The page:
SACRAMENTO— Preventing distribution of the lethal fentanyl opiate through social media platforms and increasing availability and public knowledge of medicines such as Narcan to treat emergency overdoses of the drug are the focus of new bills Assemblymember James Ramos (D-Highland) will introduce in 2022.
“Fentanyl-related deaths are skyrocketing across the state and nation, and as I wrote in a May op-ed, we can only succeed in confronting this surge of fatalities with an ongoing assault on many fronts,” Ramos said. “Any quick online search will list multiple articles about the exponential increase in fentanyl-related deaths due to drug use but also because of unintended exposure. Therefore, we must deal with both law enforcement and with treatment issues involving fentanyl ingestion or even incidental exposure. But we can’t stop there. We must also address the underlying mental health issues that may lead to substance abuse,” he added.
Over the past year, Ramos has met with the families and friends of fentanyl victims such retired San Bernardino police sergeant Steve Filson and mental health professionals such as Dr. Veronica A. Kelley, Director for the San Bernardino County Department of Behavioral Health. “The loved ones of those who have fallen to fentanyl want to know that we are doing all we can to end this plague,” Ramos said. “I will do all I can to prevent fentanyl sales, to stop the fatal adulteration of other drugs, and to ensuring resources are available to deal with the underlying issue of substance abuse and other mental health concerns.”
The lawmaker observed that this week the Centers for Disease Control and Prevention and the National Center for Health Statistics announced that 100,000 people had died of overdoses between April 2020 and April 2021. It was the first time drug-related deaths reached six figures in any 12-month period. According to news reports, the milestone data showed there are now more overdose deaths from the illegal synthetic opioid fentanyl than there were overdose deaths from all drugs in 2016. Reports also suggest the high number of deaths is related to fentanyl contamination of cocaine, heroin, methamphetamines, and other drugs. CDC data suggested fentanyl was involved in more than 60 percent of the overdose deaths last year.
One Ramos bill would require social media platforms to publish their preventative policies that aid in blocking illegal activity and to submit those policies to the state Attorney General’s office. Although social media companies have announced the introduction of new practices to remedy drug distribution through their platforms, the actual implementation of protocols are not monitored or verified by state regulatory bodies. Given that all social media platforms create opportunities for drug sales to occur, Ramos said effective and documented proactive deterrents should be established and verified through the California Department of Justice. This legislation would also require social media platforms to collaborate with nonprofits, safety partners and people in recovery from addiction to develop and support their policies.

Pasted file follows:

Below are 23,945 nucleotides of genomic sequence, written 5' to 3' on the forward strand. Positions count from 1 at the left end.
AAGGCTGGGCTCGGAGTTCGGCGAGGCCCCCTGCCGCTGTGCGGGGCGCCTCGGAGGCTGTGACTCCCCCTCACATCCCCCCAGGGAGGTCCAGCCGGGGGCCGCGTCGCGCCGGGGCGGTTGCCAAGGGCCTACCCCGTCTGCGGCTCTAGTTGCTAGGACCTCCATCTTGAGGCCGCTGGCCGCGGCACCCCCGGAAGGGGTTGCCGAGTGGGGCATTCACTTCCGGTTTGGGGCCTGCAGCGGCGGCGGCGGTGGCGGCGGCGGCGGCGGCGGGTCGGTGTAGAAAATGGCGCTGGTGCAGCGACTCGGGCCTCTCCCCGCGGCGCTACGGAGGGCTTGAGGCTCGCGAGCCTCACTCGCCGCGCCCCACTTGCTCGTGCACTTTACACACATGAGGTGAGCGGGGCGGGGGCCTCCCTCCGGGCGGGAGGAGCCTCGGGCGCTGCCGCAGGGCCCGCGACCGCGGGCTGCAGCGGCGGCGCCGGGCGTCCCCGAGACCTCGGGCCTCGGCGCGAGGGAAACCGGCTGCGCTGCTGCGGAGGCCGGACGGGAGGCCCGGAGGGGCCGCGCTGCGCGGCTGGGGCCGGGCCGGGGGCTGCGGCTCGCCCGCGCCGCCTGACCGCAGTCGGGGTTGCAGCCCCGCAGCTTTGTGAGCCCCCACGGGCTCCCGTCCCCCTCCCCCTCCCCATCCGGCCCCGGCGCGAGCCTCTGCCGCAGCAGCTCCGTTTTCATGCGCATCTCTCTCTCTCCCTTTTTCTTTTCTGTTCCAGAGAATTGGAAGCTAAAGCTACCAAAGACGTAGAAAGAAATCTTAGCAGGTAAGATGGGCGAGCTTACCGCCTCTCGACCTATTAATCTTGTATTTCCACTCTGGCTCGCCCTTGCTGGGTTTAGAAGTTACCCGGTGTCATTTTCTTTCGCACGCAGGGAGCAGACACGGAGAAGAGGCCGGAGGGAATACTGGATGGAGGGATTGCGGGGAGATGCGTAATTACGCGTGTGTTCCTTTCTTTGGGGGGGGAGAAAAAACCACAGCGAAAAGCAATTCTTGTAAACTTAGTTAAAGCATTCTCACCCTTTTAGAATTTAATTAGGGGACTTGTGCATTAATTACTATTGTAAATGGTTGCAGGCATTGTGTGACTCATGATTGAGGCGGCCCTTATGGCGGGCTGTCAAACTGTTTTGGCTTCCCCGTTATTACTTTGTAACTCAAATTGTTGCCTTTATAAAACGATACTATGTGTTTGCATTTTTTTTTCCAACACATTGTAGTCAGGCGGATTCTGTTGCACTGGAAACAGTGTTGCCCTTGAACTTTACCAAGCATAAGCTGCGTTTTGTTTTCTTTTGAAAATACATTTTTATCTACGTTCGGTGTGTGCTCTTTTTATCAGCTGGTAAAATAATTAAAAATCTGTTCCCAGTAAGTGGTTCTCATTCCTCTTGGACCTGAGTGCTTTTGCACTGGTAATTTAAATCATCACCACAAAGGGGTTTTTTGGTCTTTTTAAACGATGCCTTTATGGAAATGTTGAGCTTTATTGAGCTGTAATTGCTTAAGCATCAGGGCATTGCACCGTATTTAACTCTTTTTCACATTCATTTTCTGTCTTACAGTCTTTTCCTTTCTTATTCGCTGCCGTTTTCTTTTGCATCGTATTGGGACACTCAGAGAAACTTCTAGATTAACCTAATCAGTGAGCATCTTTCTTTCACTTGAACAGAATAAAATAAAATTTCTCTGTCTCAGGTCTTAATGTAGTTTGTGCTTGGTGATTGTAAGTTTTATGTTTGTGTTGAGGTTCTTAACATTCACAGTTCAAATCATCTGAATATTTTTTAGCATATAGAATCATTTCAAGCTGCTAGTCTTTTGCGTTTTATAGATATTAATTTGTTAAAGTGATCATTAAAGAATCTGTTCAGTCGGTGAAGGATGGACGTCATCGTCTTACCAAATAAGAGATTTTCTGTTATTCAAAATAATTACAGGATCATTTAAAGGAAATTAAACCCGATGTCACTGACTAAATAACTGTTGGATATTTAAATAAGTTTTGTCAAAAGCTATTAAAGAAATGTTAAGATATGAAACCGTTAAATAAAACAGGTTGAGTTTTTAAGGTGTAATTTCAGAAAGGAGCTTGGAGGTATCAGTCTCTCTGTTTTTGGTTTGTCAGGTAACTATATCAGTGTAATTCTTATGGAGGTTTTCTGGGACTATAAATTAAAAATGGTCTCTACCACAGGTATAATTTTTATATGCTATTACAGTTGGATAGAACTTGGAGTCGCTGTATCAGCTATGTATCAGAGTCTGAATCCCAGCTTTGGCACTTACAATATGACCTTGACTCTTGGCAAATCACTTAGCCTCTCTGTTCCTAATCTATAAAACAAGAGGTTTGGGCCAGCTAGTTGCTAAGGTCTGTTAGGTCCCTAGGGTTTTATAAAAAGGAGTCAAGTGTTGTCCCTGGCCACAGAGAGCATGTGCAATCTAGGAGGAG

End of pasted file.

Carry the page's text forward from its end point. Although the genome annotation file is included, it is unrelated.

A second Ramos measure would create pilot programs to supply free doses of Naloxone and training in its use to parents and other individuals. The training would be provided by local departments of behavioral health and sheriff’s departments. Naloxone is a common treatment used in responding to fentanyl overdoses and is commonly administered as a nasal spray opioid blocker known by the brand name of Narcan. It is legal to purchase for consumer use, but not always widely available. A Naloxone Distribution Project is operated by the California Department of Healthcare Services and is funded by the Substance Abuse and Mental Health Services Administration. It provides free doses of Narcan to local agencies like schools, law departments and other community groups. “Making this treatment more readily available would help save lives,” Ramos said.
Another provision of this draft legislation would call for creation of overdose response teams within county sheriffs’ departments to investigate overdoses and to collect evidence of potential criminal activity. The Ramos bill would model the response team program after one used in San Bernardino County.
Ramos said language for his proposals have been drafted for introduction in January when the Legislature reconvenes. He added that the proposals will receive bill numbers upon introduction and is considering additional fentanyl-related legislation.
Assemblymember James Ramos proudly represents the 40th Assembly district which includes Highland, Loma Linda, Mentone, Rancho Cucamonga, Redlands, and San Bernardino. He is the first and only California Native American serving in the state’s legislature.